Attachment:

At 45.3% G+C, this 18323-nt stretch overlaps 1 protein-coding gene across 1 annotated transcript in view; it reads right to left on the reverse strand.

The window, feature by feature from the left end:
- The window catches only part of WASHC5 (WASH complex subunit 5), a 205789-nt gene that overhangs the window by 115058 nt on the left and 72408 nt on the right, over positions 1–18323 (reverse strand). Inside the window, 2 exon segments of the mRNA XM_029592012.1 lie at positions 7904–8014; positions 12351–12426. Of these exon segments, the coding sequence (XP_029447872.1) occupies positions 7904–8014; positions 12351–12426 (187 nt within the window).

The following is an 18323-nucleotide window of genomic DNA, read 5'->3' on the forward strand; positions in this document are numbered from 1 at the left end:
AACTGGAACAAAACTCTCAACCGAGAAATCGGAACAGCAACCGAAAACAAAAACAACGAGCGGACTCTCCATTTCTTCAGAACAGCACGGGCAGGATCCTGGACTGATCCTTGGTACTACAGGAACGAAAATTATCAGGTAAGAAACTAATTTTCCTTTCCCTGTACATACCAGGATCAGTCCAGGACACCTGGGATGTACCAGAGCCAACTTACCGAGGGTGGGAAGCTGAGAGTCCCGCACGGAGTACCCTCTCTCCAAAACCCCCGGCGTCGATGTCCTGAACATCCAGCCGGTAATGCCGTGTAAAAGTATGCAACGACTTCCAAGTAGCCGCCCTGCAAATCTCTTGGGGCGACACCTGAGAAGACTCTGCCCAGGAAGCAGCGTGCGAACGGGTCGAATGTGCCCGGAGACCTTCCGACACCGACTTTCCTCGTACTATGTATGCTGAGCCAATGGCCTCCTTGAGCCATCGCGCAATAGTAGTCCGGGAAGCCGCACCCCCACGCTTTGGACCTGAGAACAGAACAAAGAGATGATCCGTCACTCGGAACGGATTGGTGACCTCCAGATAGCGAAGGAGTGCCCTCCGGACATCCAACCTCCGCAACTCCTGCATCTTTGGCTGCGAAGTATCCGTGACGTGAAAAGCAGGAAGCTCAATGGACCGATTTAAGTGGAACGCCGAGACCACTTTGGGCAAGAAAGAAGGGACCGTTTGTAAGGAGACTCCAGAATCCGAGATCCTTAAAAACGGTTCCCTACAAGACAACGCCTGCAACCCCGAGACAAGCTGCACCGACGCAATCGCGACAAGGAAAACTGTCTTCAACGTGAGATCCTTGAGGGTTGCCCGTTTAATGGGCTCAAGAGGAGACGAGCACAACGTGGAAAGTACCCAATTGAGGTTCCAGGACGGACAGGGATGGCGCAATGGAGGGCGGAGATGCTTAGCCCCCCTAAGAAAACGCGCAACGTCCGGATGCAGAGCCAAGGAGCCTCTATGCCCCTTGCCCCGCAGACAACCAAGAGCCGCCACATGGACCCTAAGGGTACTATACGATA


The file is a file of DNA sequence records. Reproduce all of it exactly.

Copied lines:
At 45.3% G+C, this 18323-nt stretch overlaps 1 protein-coding gene across 1 annotated transcript in view; it reads right to left on the reverse strand.

The window, feature by feature from the left end:
- The window catches only part of WASHC5 (WASH complex subunit 5), a 205789-nt gene that overhangs the window by 115058 nt on the left and 72408 nt on the right, over positions 1–18323 (reverse strand). Inside the window, 2 exon segments of the mRNA XM_029592012.1 lie at positions 7904–8014; positions 12351–12426. Of these exon segments, the coding sequence (XP_029447872.1) occupies positions 7904–8014; positions 12351–12426 (187 nt within the window).

The following is an 18323-nucleotide window of genomic DNA, read 5'->3' on the forward strand; positions in this document are numbered from 1 at the left end:
AACTGGAACAAAACTCTCAACCGAGAAATCGGAACAGCAACCGAAAACAAAAACAACGAGCGGACTCTCCATTTCTTCAGAACAGCACGGGCAGGATCCTGGACTGATCCTTGGTACTACAGGAACGAAAATTATCAGGTAAGAAACTAATTTTCCTTTCCCTGTACATACCAGGATCAGTCCAGGACACCTGGGATGTACCAGAGCCAACTTACCGAGGGTGGGAAGCTGAGAGTCCCGCACGGAGTACCCTCTCTCCAAAACCCCCGGCGTCGATGTCCTGAACATCCAGCCGGTAATGCCGTGTAAAAGTATGCAACGACTTCCAAGTAGCCGCCCTGCAAATCTCTTGGGGCGACACCTGAGAAGACTCTGCCCAGGAAGCAGCGTGCGAACGGGTCGAATGTGCCCGGAGACCTTCCGACACCGACTTTCCTCGTACTATGTATGCTGAGCCAATGGCCTCCTTGAGCCATCGCGCAATAGTAGTCCGGGAAGCCGCACCCCCACGCTTTGGACCTGAGAACAGAACAAAGAGATGATCCGTCACTCGGAACGGATTGGTGACCTCCAGATAGCGAAGGAGTGCCCTCCGGACATCCAACCTCCGCAACTCCTGCATCTTTGGCTGCGAAGTATCCGTGACGTGAAAAGCAGGAAGCTCAATGGACCGATTTAAGTGGAACGCCGAGACCACTTTGGGCAAGAAAGAAGGGACCGTTTGTAAGGAGACTCCAGAATCCGAGATCCTTAAAAACGGTTCCCTACAAGACAACGCCTGCAACCCCGAGACAAGCTGCACCGACGCAATCGCGACAAGGAAAACTGTCTTCAACGTGAGATCCTTGAGGGTTGCCCGTTTAATGGGCTCAAGAGGAGACGAGCACAACGTGGAAAGTACCCAATTGAGGTTCCAGGACGGACAGGGATGGCGCAATGGAGGGCGGAGATGCTTAGCCCCCCTAAGAAAACGCGCAACGTCCGGATGCAGAGCCAAGGAGCCTCTATGCCCCTTGCCCCGCAGACAACCAAGAGCCGCCACATGGACCCTAAGGGTACTATACGATA